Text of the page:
Making an Entrance

Sonia Thompson

The spirit of Splinter Creek begins at its entrance, where the thought and care given to the entire community shows through in the design of the front gate. Renowned architecture firm Lake Flato, who also created the boathouse, proved in their design there’s no such thing as an unimportant or unconsidered detail.

The front entrance gate of Splinter Creek.

“One of the things about a place is setting the tone from the very beginning, and so, the gate is important,” says Ted Flato, one of the firm’s founders. “It says something about what you’re going to encounter as you go on through it.”

"One of the things about a place is setting the tone from the very beginning," -- Ted Flato, Lake Flato

For us, that means a design that enhances the natural beauty of the area and respects the land. We wanted something that is at home in the South, but with a less refined appearance. The hope is that everyone who drives or walks through it understands that 650 acres of gentle hills and pine forests they are about to encounter is special.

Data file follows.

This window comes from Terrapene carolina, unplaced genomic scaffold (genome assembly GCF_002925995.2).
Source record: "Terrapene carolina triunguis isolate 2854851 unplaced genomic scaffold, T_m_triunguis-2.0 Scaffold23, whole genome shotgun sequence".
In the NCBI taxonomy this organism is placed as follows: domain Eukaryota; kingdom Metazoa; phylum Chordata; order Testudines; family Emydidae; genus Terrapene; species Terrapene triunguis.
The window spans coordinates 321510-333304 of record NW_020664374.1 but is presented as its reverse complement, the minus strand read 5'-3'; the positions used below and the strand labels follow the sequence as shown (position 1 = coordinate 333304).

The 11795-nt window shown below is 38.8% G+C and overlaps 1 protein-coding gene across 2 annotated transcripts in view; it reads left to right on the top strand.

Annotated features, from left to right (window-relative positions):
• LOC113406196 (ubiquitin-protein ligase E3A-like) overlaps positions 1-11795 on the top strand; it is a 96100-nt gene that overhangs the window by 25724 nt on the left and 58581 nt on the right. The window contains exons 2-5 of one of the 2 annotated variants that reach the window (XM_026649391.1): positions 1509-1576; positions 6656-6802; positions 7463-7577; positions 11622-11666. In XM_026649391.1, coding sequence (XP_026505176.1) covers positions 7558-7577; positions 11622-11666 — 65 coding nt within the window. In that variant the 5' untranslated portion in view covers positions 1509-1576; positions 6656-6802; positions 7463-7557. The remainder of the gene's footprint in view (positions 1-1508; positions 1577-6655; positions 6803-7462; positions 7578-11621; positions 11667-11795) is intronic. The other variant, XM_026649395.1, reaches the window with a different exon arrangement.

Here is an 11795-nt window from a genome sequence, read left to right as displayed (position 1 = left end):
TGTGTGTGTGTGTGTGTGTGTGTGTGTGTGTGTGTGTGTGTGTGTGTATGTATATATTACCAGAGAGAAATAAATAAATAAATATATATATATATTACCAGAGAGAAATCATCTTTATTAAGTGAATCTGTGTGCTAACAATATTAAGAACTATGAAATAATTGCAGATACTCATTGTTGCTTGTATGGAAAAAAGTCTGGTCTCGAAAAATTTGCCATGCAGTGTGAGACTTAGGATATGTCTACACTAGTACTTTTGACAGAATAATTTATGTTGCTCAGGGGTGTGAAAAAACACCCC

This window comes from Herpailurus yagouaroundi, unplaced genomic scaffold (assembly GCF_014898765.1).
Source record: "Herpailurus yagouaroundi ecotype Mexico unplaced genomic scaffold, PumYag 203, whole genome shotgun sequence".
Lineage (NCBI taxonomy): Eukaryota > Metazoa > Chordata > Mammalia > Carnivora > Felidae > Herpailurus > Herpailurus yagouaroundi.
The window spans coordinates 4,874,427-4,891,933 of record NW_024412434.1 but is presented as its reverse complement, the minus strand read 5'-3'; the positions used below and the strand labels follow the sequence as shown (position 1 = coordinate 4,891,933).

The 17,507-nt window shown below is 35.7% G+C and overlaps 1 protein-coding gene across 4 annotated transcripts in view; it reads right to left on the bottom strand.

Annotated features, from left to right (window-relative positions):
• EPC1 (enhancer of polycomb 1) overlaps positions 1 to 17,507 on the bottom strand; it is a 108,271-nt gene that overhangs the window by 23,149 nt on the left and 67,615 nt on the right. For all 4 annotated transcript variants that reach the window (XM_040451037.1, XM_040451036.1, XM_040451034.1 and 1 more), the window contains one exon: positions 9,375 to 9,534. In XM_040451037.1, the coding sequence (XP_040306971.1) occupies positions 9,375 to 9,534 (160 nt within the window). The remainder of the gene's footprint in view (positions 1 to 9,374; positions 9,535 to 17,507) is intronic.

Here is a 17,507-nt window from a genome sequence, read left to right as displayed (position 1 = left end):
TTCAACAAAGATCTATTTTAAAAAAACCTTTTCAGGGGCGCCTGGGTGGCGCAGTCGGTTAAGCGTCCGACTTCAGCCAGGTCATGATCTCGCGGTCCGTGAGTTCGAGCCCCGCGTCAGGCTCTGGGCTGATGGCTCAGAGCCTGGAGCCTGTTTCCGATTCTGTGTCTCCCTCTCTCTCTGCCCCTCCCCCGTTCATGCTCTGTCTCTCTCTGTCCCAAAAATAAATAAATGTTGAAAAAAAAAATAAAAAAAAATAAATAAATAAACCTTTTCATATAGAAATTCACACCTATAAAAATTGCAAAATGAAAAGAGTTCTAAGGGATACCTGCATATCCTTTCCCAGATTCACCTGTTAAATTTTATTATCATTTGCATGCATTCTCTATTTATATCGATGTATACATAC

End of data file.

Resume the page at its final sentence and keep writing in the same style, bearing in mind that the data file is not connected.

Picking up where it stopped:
Arkansas field stone makes up part of the Splinter Creek front gate.

The resulting entrance gate design was formed around traditional building elements, primarily local stone. Fulton, Mississippi-based stone mason Michael Stanford of the Fulton Stone Yard created the gates and other low stone walls on the property using Arkansas field stone, which was locally sourced. It was chosen for a simple reason.

“Working with and taking advantage of local materials is just building smartly,” Flato says. “You’re doing it so buildings are more connected to their particular place because materials are of the place, but you’re also taking advantage of the craft that’s there in the area.”

A gabion stone wall adds to the Splinter Creek Community Porch.

In addition to the entrance gates, Lake Flato helped create the look of the gabion stone walls. These gabion walls -- a term that stems from the Italian gabbione, meaning "big cage" -- were constructed throughout Splinter Creek. Also built with locally sourced river rock, they are a unifying design element that carry over from the boathouse to the Community Porch to the gracefully winding roadways.

A gabion stone wall adorns the walkway to the boathouse.

Both the entrance gates and the gabion walls are in keeping with Splinter Creek’s overall modern and minimalist look.

“The objective on all of Splinter Creek was to create something that is specific and particular to that part of Mississippi, but also something that’s fresh and new,” Flato says. "That notion of the gabion kind of landed in that perfect sweet spot."

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